def f(n)

	l = []
	l2 = []
	while (n > 1)
		l << n
		l2 << n % 2
		n = n.even? ? n / 2 : 3 * n + 1
	end
	return l, l2
end

def add(l, l2)
	return if (l2.size <= 1)
	r = (l2[0]..l2[-1])
	l.push(r) if (!l.member?(r))
end

def nest(l, l2)

	s = ''
	s << l2[0]
	l.size.times { |i|s << l[i].inspect + ' ' + l2[i + 1] + ' ' }
	puts(s)
	return s
end

def run(n)

	l, l1 = f(n)

	#p(l)

	l4 = []
	l.sort.each \
	{
		|x|

		l2 = (0...l.size).to_a.select { |i| l[i] >= x }.map { |y| y + 1 }

		l3 = []

		while (!l2.empty?)
			l3 << l2.shift
			if (l3.size >= 2 && l3[-2] + 1 != l3[-1]) then
				add(l4, l3[0..-2])
				l3[0..-2] = []
				next
			end
		end
		add(l4, l3[0..-1])
	}

	#p(l4)
	l2 = (1..l.size + 2).map { '' }
	l4.each \
	{
		|r|
		l2[r.first - 1] = l2[r.first - 1] + '('
		l2[r.last] = ')' + l2[r.last]

	}

	#p(l2)
	nest(l, l2)
	s = nest(l1, l2)
	puts
	return s
end

(1..ARGV[0].to_i).each { |n| run(n) }

2
0  

((3 (( 10  5 ( 16  8 )) 4 )) 2 )
((1 (( 0  1 ( 0  0 )) 0 )) 0 ) 

(4  2 )
(0  0 ) 

(((5 ( 16  8 )) 4 ) 2 )
(((1 ( 0  0 )) 0 ) 0 ) 

((6  3 (( 10  5 ( 16  8 )) 4 )) 2 )
((0  1 (( 0  1 ( 0  0 )) 0 )) 0 ) 

((((7 (( 22  11 (( 34  17 ( 52  26 )) 13 ( 40  20 ))) 10 )) 5 ( 16  8 )) 4 ) 2 )
((((1 (( 0  1 (( 0  1 ( 0  0 )) 1 ( 0  0 ))) 0 )) 1 ( 0  0 )) 0 ) 0 ) 

((8  4 ) 2 )
((0  0 ) 0 ) 

(((((9 ( 28  14 )) 7 (( 22  11 (( 34  17 ( 52  26 )) 13 ( 40  20 ))) 10 )) 5 ( 16  8 )) 4 ) 2 )
(((((1 ( 0  0 )) 1 (( 0  1 (( 0  1 ( 0  0 )) 1 ( 0  0 ))) 0 )) 1 ( 0  0 )) 0 ) 0 ) 

(((10  5 ( 16  8 )) 4 ) 2 )
(((0  1 ( 0  0 )) 0 ) 0 ) 

(((((11 (( 34  17 ( 52  26 )) 13 ( 40  20 ))) 10 ) 5 ( 16  8 )) 4 ) 2 )
(((((1 (( 0  1 ( 0  0 )) 1 ( 0  0 ))) 0 ) 1 ( 0  0 )) 0 ) 0 ) 

(((12  6 ) 3 (( 10  5 ( 16  8 )) 4 )) 2 )
(((0  0 ) 1 (( 0  1 ( 0  0 )) 0 )) 0 ) 

(((((13 ( 40  20 )) 10 ) 5 ( 16  8 )) 4 ) 2 )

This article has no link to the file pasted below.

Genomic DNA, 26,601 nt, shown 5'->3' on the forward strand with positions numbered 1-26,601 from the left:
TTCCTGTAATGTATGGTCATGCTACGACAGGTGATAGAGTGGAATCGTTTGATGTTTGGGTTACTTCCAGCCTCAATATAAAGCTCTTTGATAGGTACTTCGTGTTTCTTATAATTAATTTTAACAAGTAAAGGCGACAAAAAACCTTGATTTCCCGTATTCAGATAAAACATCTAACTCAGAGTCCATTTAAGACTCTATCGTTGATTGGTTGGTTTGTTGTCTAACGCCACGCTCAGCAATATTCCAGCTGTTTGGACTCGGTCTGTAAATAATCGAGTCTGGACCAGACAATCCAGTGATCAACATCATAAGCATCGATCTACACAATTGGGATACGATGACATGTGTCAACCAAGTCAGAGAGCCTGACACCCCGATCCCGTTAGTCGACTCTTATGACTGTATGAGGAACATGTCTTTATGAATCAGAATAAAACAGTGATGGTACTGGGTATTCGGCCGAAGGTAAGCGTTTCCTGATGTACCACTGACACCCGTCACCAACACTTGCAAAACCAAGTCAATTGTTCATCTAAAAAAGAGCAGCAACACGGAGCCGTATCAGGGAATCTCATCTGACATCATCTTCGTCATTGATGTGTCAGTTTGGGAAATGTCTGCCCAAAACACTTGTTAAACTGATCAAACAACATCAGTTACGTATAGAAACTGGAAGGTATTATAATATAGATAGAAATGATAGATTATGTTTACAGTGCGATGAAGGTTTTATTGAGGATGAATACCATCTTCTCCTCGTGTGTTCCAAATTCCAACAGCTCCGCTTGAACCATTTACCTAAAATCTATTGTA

(((((1 ( 0  0 )) 0 ) 1 ( 0  0 )) 0 ) 0 ) 

((((14  7 (( 22  11 (( 34  17 ( 52  26 )) 13 ( 40  20 ))) 10 )) 5 ( 16  8 )) 4 ) 2 )
((((0  1 (( 0  1 (( 0  1 ( 0  0 )) 1 ( 0  0 ))) 0 )) 1 ( 0  0 )) 0 ) 0 ) 

(((((15 (( 46  23 ( 70  35 (( 106  53 ( 160  80 )) 40 ))) 20 )) 10 ) 5 ( 16  8 )) 4 ) 2 )
(((((1 (( 0  1 ( 0  1 (( 0  1 ( 0  0 )) 0 ))) 0 )) 0 ) 1 ( 0  0 )) 0 ) 0 ) 

(((16  8 ) 4 ) 2 )
(((0  0 ) 0 ) 0 ) 

((((((17 ( 52  26 )) 13 ( 40  20 )) 10 ) 5 ( 16  8 )) 4 ) 2 )
((((((1 ( 0  0 )) 1 ( 0  0 )) 0 ) 1 ( 0  0 )) 0 ) 0 ) 

(((((18  9 ( 28  14 )) 7 (( 22  11 (( 34  17 ( 52  26 )) 13 ( 40  20 ))) 10 )) 5 ( 16  8 )) 4 ) 2 )
(((((0  1 ( 0  0 )) 1 (( 0  1 (( 0  1 ( 0  0 )) 1 ( 0  0 ))) 0 )) 1 ( 0  0 )) 0 ) 0 ) 

((((((19 (( 58  29 ( 88  44 )) 22 )) 11 (( 34  17 ( 52  26 )) 13 ( 40  20 ))) 10 ) 5 ( 16  8 )) 4 ) 2 )
((((((1 (( 0  1 ( 0  0 )) 0 )) 1 (( 0  1 ( 0  0 )) 1 ( 0  0 ))) 0 ) 1 ( 0  0 )) 0 ) 0 ) 

((((20  10 ) 5 ( 16  8 )) 4 ) 2 )
((((0  0 ) 1 ( 0  0 )) 0 ) 0 ) 

(((((21 ( 64  32 )) 16 ) 8 ) 4 ) 2 )
(((((1 ( 0  0 )) 0 ) 0 ) 0 ) 0 ) 

(((((22  11 (( 34  17 ( 52  26 )) 13 ( 40  20 ))) 10 ) 5 ( 16  8 )) 4 ) 2 )
(((((0  1 (( 0  1 ( 0  0 )) 1 ( 0  0 ))) 0 ) 1 ( 0  0 )) 0 ) 0 ) 

((((((23 ( 70  35 (( 106  53 ( 160  80 )) 40 ))) 20 ) 10 ) 5 ( 16  8 )) 4 ) 2 )
((((((1 ( 0  1 (( 0  1 ( 0  0 )) 0 ))) 0 ) 0 ) 1 ( 0  0 )) 0 ) 0 ) 

((((24  12 ) 6 ) 3 (( 10  5 ( 16  8 )) 4 )) 2 )
((((0  0 ) 0 ) 1 (( 0  1 ( 0  0 )) 0 )) 0 ) 

(((((((25 ( 76  38 )) 19 (( 58  29 ( 88  44 )) 22 )) 11 (( 34  17 ( 52  26 )) 13 ( 40  20 ))) 10 ) 5 ( 16  8 )) 4 ) 2 )
(((((((1 ( 0  0 )) 1 (( 0  1 ( 0  0 )) 0 )) 1 (( 0  1 ( 0  0 )) 1 ( 0  0 ))) 0 ) 1 ( 0  0 )) 0 ) 0 ) 

(((((26  13 ( 40  20 )) 10 ) 5 ( 16  8 )) 4 ) 2 )
(((((0  1 ( 0  0 )) 0 ) 1 ( 0  0 )) 0 ) 0 ) 

(((((((27 (( 82  41 ( 124  62 )) 31 (( 94  47 (( 142  71 (( 214  107 (( 322  161 ( 484  242 )) 121 ( 364  182 ))) 91 (( 274  137 ( 412  206 )) 103 (( 310  155 ((( 466  233 ( 700  350 )) 175 ( 526  263 (( 790  395 (( 1186  593 ( 1780  890 )) 445 ( 1336  668 ))) 334 ))) 167 (( 502  251 (( 754  377 ( 1132  566 )) 283 (( 850  425 ( 1276  638 )) 319 ((( 958  479 (( 1438  719 (( 2158  1079 ( 3238  1619 (( 4858  2429 ( 7288  3644 )) 1822 ))) 911 (( 2734  1367 ( 4102  2051 (( 6154  3077 ( 9232  4616 )) 2308 ))) 1154 ))) 577 ( 1732  866 ))) 433 ( 1300  650 )) 325 ( 976  488 ))))) 244 ))) 122 )))) 61 ( 184  92 ))) 46 ))) 23 ( 70  35 (( 106  53 ( 160  80 )) 40 ))) 20 ) 10 ) 5 ( 16  8 )) 4 ) 2 )